Wednesday, November 23, 2016

Nocturnal Animals: A Review

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"Do you ever feel like your life has turned into something you never intended?"

HOLY. FUCKING. SHIT. FUCK

So, my most anticipated film of the year so far has expectedly turned out to be one of my most favorite so far. And I urge you all to see it.

After the failure of 'The Girl on the Train' earlier this year, which many had branded as this year's 'Gone Girl', Tom Ford's sophomore film 'Nocturnal Animals' was given said titles even before it had been released. Does it live up to those expectations? In short, no. But, it doesn't really try to, or at least, not on purpose...

The story revolves around Susan (played with great conviction by Amy Adams), an art gallery owner living an idyllic, but ultimately empty life of high society with her husband Hutton, an almost non-existent Armie Hammer. One day Susan receives a manuscript from her first husband Edward, an magnetic Jake Gyllenhaal. The story in question is dedicated to her, and tells a tale of loss and revenge in Texas, Susan believes this story is meant to be a threat to herself and her family from Edward, whom she separated from under quite painful terms. As Susan contuse to read deeper into Edward's book, her mental state descends into a paranoia fueled down-spiral, forcing her to rethink certain life choices.

To quote critic Mark Kermode, this film truly is designed within an inch of its life. The costumes, makeup, art direction, cinematography, and editing are all purposeful and important, and bring to mind other filmmakers whos works function like well oiled machines, like Stanley Kubrick or David Fincher. This also factors into the films style, or in this case styles. It is a film of two halves, the reality of Susan, with its cold and clinical urban mansions, galleries, and offices, resembling works like 'The Shining' or 'The Girl With the Dragon Tattoo', and the dramatization of Edward's novel, set in the sun burnt valleys and decrepit hovels of West Texas backwaters, like 'No Country For Old Men' or 'There Will Be Blood'. I also need to mention Abel Korzeniowski's delicate yet emotionally arresting score, which at times resembles Bernard Hermann's works under Alfred Hitchcock.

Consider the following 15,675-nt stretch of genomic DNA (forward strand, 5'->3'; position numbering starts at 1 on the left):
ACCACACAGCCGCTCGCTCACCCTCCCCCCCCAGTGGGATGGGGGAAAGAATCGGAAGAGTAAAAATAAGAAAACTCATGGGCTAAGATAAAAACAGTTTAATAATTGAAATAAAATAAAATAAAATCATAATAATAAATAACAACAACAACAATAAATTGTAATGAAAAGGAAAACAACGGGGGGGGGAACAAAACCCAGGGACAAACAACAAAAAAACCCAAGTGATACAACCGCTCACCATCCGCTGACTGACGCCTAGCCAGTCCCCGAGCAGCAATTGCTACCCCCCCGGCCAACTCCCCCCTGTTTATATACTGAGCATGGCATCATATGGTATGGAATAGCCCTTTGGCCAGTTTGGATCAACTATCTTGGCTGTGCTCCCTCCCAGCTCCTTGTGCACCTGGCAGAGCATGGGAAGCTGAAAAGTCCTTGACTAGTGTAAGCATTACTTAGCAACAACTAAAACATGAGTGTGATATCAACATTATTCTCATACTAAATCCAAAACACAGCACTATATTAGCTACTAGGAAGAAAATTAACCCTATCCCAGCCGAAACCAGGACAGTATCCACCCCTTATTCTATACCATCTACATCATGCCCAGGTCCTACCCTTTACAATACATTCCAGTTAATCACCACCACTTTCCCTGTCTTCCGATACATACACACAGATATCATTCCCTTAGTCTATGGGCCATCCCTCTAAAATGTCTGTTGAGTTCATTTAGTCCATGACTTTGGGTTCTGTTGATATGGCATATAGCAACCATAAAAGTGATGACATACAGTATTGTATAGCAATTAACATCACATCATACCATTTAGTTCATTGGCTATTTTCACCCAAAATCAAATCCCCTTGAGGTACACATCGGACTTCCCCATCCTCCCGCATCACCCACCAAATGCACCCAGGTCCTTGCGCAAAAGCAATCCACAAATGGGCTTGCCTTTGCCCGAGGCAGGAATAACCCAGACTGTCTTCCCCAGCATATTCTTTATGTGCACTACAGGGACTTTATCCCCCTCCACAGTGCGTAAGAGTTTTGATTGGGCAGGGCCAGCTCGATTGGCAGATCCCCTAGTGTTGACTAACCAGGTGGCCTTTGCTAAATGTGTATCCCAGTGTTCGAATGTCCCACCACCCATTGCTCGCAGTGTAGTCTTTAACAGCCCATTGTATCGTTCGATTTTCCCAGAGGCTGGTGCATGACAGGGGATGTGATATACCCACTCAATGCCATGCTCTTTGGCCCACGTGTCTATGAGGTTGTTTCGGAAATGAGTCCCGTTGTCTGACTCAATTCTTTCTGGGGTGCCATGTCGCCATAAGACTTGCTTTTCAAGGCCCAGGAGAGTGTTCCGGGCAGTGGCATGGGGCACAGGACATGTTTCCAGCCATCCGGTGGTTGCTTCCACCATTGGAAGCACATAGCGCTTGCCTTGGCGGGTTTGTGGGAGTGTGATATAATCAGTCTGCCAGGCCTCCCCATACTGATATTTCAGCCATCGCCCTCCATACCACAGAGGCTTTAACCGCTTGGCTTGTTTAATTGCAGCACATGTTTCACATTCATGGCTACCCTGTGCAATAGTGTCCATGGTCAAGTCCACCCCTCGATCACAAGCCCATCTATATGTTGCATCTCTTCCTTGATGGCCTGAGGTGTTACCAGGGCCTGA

The cast in this work is also superb. Amy Adams and Jake Gyllenhaal give possibly their best performances to date, especially Gyllenhaal as both Edward, and the protagonist of Edward's novel, Tony. Michael Shannon is intimidating, darkly funny, and oddly sympathetic is a rouge sheriff who helps Tony in his vengeance, while Aaron Taylor-Johnson is absolutely haunting as the redneck gang leader who causes Tony so much grief. Special mention also needs to go to Isla Fisher and Laura Linneys cameo appearances, both of whom are fantastic.

So without question, writer-director Tom Ford's newest one is quite a beast to be reckoned with. It's as beautiful as it is brutal, and as well crafted as it is intentionally flawed, and should be seen by anyone who enjoys a spell-binding work to contemplate, which I'm sure people will be doing for years to come.